This week, the second week of September, is National Suicide Prevention Week in the United States. It corresponds with World Suicide Prevention Day, which is today, September 10. This week, and this day in particular, are annual campaigns that bring awareness to suicide prevention and support to people who have attempted suicide. They also reduce the stigmas surrounding mental illness and suicide.
Four months ago, I wrote a post about honesty and hope, inspired by a photograph that To Write Love on Her Arms founder Jamie Tworkowski posted. He was grateful for the opportunities he had been presented, the life he was living, but he still struggled with the hard things. This line from the caption still holds true for me: “Because i feel like my life should look different than it does.” When I first read Jamie’s words, my life felt stressful and frightening, filled with too many unknowns and too little hope. It still does. I still feel like my life should be different than it is–that I should have accomplished more, traveled more, lived more, experienced more. That I should have more together than I do.
“Because you are alive, everything is possible.” – Thích Nhất Hạnh
I am learning that it is okay that I do not have things as together as I would like. Don’t get me wrong… I think I would feel much more at ease if I had the perfect career and a place of my own and bills that paid themselves. But I am alive, and there is a world full of possibility because of that. Maybe I will discover buried treasure or stumble upon a time machine–maybe not. Maybe that book publisher I am dying to work for will call and offer me a dream job–maybe not. But my rabbits will likely greet me this morning with hugs and tiny kisses and my dog will probably cuddle up beside me as I fall asleep tonight. The young girl I babysit could make me laugh until my eyes are filled with tears. A passing stranger may brighten my day by holding a door. Those possibilities, and the hope that lies within, are reasons to hold on.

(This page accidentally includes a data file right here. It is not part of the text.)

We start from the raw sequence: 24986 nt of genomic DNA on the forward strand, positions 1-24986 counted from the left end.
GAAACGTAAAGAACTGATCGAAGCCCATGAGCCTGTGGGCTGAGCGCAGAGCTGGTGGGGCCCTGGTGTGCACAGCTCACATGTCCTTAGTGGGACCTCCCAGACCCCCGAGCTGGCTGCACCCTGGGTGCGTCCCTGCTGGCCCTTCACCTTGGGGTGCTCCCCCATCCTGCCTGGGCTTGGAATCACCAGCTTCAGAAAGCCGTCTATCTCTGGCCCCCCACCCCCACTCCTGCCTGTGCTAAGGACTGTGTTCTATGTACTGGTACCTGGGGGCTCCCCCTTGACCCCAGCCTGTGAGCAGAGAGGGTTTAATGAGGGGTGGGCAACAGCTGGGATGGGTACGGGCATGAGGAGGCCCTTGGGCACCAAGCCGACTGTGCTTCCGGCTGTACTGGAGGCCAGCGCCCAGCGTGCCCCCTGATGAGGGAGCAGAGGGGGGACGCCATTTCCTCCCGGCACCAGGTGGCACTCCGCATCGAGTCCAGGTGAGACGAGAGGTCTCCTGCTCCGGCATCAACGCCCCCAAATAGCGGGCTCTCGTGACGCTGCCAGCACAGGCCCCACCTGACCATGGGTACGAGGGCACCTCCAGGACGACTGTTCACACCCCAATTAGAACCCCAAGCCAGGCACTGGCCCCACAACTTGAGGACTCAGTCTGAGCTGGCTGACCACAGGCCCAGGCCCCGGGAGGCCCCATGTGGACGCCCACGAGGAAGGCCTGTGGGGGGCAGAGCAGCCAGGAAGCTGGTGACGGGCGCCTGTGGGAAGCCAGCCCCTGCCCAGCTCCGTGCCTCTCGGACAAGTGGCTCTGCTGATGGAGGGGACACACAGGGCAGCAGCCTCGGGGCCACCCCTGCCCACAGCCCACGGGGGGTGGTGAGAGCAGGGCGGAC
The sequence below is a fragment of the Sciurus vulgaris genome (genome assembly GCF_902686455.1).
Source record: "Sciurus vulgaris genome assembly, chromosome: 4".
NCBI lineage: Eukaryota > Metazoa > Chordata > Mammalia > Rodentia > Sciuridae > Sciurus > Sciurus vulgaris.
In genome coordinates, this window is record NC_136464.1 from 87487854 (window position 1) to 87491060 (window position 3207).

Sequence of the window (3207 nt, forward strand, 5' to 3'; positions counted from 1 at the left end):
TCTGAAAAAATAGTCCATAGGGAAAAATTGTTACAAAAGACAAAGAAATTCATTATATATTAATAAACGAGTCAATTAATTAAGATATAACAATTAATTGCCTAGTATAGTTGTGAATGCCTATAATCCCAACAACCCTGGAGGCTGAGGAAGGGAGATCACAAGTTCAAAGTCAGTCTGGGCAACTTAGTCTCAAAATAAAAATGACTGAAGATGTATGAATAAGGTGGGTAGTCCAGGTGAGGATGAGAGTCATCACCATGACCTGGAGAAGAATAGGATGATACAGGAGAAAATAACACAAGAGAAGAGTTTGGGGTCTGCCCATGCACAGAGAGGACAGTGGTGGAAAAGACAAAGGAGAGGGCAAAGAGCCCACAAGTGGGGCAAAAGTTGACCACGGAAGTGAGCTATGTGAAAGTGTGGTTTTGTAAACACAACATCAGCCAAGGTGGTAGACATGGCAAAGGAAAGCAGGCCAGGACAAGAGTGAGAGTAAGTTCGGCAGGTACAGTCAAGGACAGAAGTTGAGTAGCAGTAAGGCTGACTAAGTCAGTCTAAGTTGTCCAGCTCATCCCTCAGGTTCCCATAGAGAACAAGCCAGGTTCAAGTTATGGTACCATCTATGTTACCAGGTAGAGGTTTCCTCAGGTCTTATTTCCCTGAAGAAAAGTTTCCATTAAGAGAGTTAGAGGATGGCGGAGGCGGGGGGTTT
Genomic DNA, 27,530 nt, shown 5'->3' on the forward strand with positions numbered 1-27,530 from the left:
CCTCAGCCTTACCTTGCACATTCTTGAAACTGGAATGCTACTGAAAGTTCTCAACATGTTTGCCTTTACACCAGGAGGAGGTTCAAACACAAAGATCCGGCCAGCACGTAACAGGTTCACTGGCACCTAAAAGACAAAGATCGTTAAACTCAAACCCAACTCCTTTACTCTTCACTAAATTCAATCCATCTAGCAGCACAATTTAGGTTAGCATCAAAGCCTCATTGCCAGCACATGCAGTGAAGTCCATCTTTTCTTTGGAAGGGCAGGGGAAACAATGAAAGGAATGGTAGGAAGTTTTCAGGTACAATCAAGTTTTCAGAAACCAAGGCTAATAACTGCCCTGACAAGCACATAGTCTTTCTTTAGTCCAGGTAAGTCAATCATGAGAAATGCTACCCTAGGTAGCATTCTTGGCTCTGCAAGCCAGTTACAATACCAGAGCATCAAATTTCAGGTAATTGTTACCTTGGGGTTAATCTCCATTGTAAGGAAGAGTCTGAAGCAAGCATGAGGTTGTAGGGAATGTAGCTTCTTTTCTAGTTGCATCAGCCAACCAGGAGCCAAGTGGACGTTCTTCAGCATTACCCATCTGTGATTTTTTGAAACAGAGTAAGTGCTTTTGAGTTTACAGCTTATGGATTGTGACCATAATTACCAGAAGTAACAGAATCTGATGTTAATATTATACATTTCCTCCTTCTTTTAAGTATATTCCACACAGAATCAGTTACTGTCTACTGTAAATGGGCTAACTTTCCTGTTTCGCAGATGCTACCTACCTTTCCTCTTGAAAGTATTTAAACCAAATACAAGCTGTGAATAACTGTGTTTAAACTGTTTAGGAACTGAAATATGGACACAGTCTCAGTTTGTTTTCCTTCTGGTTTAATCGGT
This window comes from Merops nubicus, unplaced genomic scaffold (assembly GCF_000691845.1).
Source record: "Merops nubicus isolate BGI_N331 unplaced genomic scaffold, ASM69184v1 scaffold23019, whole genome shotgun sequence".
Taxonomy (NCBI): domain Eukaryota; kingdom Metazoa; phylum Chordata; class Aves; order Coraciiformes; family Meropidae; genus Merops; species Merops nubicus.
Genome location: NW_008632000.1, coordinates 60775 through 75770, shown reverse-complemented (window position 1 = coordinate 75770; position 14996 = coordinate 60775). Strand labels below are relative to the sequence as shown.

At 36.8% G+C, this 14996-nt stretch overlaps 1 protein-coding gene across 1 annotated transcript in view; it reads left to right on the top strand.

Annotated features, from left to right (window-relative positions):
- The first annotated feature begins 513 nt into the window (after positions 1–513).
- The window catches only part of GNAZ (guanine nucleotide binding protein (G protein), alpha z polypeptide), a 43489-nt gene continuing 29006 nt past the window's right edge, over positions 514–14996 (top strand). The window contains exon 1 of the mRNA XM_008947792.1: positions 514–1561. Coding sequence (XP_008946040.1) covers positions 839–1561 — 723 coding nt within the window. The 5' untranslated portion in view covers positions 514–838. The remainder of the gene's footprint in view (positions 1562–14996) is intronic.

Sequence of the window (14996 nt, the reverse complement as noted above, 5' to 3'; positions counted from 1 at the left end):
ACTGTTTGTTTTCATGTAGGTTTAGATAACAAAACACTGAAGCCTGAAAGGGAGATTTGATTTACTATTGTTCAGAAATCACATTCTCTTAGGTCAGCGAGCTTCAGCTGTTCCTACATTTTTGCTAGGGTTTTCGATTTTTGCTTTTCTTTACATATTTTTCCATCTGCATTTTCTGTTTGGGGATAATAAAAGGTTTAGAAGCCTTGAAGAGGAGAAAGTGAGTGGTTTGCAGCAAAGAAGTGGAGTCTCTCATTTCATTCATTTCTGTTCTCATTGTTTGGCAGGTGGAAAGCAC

Life is rarely easy. It has its highs and lows, taking each of us soaring on the way up and falling on the way down. There are some mornings when getting out of bed seems impossible. The thought of facing the day holds too much struggle, too much pressure, too much everything. But there is something to be said for the people who get up anyway. Those who push, claw, and fight, with every fiber of their being, to wake up each day. To live through each day. To go to sleep at night and then wake up the next day to do it all over.
To my family and friends who have struggled with mental illness and suicide… To anyone who has battled depression, addiction, or any other demons… Thank you for fighting as hard as you have. For holding on to hope. For taking another breath when it felt like the world (or your mind) would soon crush you underneath its weight. And if you think that the world does not care about you or your story, you are wrong. You are loved and you are worth it–every second. You are not alone.
Thank you for being alive. I am so glad that you are still here.
If you or someone you know are struggling with depression, mental illness, or suicidal thoughts, please reach out–to family, friends, mental health professionals, or crisis workers. In the United States and Canada, you can call the 24-hour, toll-free National Suicide Prevention Hotline at 1-800-273-TALK (1-800-273-8255).